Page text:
From the Eagle:

Amos Lawrence Hopkins, railroad tycoon and son of Williams College renowned president Mark Hopkins, aggregated modest holdings at the end of the 19th century and beginning of the 20th in order to create a gentleman’s farm on Northwest Hill Road in Williamstown. Some of the town’s most popular hiking trails cross his former estate, which is now managed by the college’s Center for Environmental Studies as a 2,600-acre experimental forest.

Buxton Farms, as he called it, was an agricultural show place, overseen for many years by Arthur and Ella Rosenburg, for whom the college’s classroom facilities, in the former carriage barn, are named. The main house, near the road, was demolished.

Maybe you should try a Moon-light walk. Adelia Moon and her husband, Andrew Jackson Moon, lived off the land in the midst of what Hopkins later acquired. When her husband died, she remarried another Moon, her nephew Alfred. He refused Hopkins’ offers buy their farm. The holdout was immortalized by the town’s American Revolution Bicentennial project, when Peter McChesney, other Williams students and townspeople dismantled Mr. Moon’s barn and reassembled it near the Rosenburg Center as an agricultural museum. The Moon house no longer exists.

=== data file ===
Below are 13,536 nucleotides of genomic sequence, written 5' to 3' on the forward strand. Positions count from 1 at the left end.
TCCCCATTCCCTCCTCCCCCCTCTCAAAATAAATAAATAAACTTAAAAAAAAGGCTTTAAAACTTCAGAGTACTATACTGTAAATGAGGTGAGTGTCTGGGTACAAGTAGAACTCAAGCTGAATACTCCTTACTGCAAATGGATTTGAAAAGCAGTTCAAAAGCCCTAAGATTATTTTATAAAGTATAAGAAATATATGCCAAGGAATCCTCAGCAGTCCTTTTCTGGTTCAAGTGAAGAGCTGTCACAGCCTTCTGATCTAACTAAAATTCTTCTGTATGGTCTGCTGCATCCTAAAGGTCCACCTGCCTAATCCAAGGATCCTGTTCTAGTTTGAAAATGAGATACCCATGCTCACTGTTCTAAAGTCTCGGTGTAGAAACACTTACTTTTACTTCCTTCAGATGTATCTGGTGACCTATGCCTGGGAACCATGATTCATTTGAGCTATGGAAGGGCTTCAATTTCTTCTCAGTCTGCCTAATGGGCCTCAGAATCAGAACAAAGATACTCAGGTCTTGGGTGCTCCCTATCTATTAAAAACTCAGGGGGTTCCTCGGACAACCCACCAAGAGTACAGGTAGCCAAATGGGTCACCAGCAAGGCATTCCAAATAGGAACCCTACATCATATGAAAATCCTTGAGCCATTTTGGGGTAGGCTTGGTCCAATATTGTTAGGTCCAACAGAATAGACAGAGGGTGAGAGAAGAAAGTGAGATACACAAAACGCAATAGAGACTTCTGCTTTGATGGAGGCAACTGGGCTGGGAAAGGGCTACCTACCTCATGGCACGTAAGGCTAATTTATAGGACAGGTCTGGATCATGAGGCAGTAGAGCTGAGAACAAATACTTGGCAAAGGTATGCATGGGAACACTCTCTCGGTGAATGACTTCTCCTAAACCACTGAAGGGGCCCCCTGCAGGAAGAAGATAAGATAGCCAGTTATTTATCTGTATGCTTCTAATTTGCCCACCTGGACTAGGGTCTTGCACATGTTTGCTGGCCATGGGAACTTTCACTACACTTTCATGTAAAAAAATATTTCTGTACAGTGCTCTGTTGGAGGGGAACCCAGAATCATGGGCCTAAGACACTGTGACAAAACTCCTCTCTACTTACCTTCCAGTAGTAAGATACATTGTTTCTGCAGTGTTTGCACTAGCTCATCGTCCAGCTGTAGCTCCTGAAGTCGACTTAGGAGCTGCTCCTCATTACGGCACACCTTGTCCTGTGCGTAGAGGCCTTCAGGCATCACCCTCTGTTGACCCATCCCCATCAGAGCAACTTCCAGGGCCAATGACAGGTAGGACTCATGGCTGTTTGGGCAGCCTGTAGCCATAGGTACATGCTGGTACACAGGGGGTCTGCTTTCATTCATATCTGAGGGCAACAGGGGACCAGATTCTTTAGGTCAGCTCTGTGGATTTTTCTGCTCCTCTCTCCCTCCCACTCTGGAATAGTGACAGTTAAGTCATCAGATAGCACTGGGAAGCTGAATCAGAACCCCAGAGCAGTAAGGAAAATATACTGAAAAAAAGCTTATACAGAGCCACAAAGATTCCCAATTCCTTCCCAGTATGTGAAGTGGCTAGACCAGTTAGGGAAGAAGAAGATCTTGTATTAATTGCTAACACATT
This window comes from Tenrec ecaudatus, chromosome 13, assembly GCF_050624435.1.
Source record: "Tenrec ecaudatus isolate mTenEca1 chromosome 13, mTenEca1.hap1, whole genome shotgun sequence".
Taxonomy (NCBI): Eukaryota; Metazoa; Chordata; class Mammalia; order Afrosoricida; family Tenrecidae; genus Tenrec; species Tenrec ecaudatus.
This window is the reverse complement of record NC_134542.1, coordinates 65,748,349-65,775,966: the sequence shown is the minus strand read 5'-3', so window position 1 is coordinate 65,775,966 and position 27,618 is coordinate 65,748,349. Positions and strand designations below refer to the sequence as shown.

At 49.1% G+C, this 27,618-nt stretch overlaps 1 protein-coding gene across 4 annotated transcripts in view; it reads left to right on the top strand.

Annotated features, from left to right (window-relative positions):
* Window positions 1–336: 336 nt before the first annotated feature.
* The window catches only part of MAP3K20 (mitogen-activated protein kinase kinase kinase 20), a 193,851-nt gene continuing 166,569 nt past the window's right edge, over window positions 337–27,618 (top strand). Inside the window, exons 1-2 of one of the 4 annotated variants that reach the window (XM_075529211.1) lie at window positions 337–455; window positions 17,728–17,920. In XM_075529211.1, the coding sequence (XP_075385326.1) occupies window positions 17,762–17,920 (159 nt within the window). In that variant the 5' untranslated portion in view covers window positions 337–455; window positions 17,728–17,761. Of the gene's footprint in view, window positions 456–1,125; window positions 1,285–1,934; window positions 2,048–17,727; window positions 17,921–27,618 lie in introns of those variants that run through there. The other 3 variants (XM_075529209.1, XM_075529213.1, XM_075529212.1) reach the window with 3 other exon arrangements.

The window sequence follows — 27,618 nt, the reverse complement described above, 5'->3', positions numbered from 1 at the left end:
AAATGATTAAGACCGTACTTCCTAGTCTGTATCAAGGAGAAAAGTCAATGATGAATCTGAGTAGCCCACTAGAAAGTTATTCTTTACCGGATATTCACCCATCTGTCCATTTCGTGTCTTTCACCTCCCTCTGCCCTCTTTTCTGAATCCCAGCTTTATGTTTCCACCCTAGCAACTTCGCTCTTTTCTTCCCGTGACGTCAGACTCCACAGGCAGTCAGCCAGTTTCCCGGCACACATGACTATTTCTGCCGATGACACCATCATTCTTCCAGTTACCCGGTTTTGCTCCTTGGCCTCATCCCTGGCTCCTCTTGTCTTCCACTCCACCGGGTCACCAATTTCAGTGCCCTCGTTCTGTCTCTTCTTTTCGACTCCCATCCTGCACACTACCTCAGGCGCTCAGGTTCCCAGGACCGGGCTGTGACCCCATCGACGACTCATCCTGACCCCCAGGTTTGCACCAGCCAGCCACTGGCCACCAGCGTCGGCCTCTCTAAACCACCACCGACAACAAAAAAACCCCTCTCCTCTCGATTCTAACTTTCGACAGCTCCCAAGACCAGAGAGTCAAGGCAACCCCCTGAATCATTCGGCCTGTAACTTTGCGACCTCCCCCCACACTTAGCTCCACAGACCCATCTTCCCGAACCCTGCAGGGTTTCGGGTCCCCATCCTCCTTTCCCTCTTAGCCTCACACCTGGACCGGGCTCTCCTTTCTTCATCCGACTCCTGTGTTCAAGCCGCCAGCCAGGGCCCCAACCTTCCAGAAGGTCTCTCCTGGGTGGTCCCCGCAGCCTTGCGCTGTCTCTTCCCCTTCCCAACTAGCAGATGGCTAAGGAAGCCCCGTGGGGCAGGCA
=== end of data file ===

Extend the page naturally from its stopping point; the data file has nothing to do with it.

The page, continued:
Col. Hopkins died in 1912. His widow gave Buxton Farms to the college in 1934. The college deeded it to the U.S. Forest Service as a research facility. The Forest Service, having established research plots, turned the land back to the college in 1968. Williams has increased the holdings by buying, finally, the Moon lot — which had passed to the Primmer family — and others, as well as receiving gifts of land. It now includes land in New York and Vermont. The college continues the same research plots and other Forest Service studies, which explains the caution given to hikers to stay on the trails — and the colorful ribbons off in the woods.

Should EphBlog spend more time on history and less on (boring!) politics?

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